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Incontinence in Dogs With Diabetes

| Updated September 26, 2017

If a diabetic dog has forgotten his housetraining, blame his medical condition and not his temperament. Canine diabetes causes dogs to drink excessive amounts of water, which may lead to urinary incontinence, according to Mar Vista Animal Medical Center in Los Angeles, California. Veterinarians remedy the involuntary urination disorder with medication or surgery, not disciplinary action.


Whether the dog dribbles or releases a full bladder of urine, the pet has no control over the flow. Since incontinent dogs lick their genitals to keep themselves clean, expect redness in that area. Early bouts of incontinence may appear as a wet spot from licking, self-cleaning or water run-off after a drink. If a quick smell of the wet spot reveals an ammonia-type odor, it is urine.

Diagnosis and Treatment

A urinalysis and urine culture performed by a veterinarian can diagnose diabetic urinary incontinence. Dogs with diabetes mellitus or diabetes insipidus have very diluted urine.

After studying the biochemical make-up of the dog's urine, the veterinarian can test individual cell reactivity with antibiotic medications to determine the best antidote. On occasion the vet will suggest surgery or collagen injections.


The presence of diseases such as diabetes, hyperadrenocorticism or kidney disease may cause incontinence, according to the American Society for the Prevention of Cruelty to Animals (ASPCA). A diabetic dog's pancreas doesn't produce the correct level of insulin, causing his blood sugars to fluctuate. When the dog's blood sugars rise, his kidneys signal the need for increased urination. Since elevated levels of blood sugars are toxic to many organs, the dog's kidneys try to rid themselves of the poison, according to the Doctors Foster and Smith Pet Education website. This cycle can lead to involuntary urination, also known as incontinent behavior.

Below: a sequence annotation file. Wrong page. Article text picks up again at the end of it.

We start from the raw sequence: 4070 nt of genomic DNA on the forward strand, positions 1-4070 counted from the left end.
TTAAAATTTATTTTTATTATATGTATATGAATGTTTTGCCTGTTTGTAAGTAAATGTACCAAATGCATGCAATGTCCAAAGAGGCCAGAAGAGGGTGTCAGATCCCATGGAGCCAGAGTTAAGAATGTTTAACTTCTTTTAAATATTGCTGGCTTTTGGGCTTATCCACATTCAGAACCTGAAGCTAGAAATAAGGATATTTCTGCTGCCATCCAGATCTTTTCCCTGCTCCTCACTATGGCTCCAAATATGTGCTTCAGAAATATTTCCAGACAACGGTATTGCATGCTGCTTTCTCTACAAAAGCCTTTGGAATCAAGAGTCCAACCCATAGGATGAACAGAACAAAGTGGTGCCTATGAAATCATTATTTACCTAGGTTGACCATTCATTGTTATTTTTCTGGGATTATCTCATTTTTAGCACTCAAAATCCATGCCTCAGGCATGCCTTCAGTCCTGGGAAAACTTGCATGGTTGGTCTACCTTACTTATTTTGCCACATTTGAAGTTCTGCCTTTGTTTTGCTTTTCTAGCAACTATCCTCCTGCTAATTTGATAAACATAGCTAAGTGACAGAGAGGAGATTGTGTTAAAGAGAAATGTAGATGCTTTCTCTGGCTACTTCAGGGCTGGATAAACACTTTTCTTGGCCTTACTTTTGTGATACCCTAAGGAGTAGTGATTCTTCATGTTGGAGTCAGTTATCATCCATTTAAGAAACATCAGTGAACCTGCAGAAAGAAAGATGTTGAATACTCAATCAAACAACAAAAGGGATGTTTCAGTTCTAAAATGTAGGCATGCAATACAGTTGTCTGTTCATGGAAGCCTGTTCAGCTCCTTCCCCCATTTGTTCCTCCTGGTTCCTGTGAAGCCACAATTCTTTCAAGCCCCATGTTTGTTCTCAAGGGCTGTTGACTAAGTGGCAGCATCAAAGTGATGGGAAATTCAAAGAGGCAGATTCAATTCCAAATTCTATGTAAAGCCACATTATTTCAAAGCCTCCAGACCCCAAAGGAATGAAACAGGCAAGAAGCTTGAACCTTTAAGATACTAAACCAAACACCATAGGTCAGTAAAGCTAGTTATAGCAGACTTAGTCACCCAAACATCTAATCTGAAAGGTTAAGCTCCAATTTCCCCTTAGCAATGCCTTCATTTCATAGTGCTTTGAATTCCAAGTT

Daily oral or injectable doses of insulin regulate the diabetic dog's disease. Feeding a veterinarian-prescribed diet along with daily medication can reduce the occurrences of incontinence.


Pet owners often misunderstand urinary incontinency, according to the Mar Vista Animal Medical Center. The hassle of cleaning urine stains and keeping the pet clean can make some dog owners consider drastic options such as euthanasia. Before making a final decision about the future of the pet, have a veterinarian examine the exact cause of the dog's diabetic incontinence. The pet may need a new dosage or type of insulin, a simple surgery or an antibiotic to clear up an infection.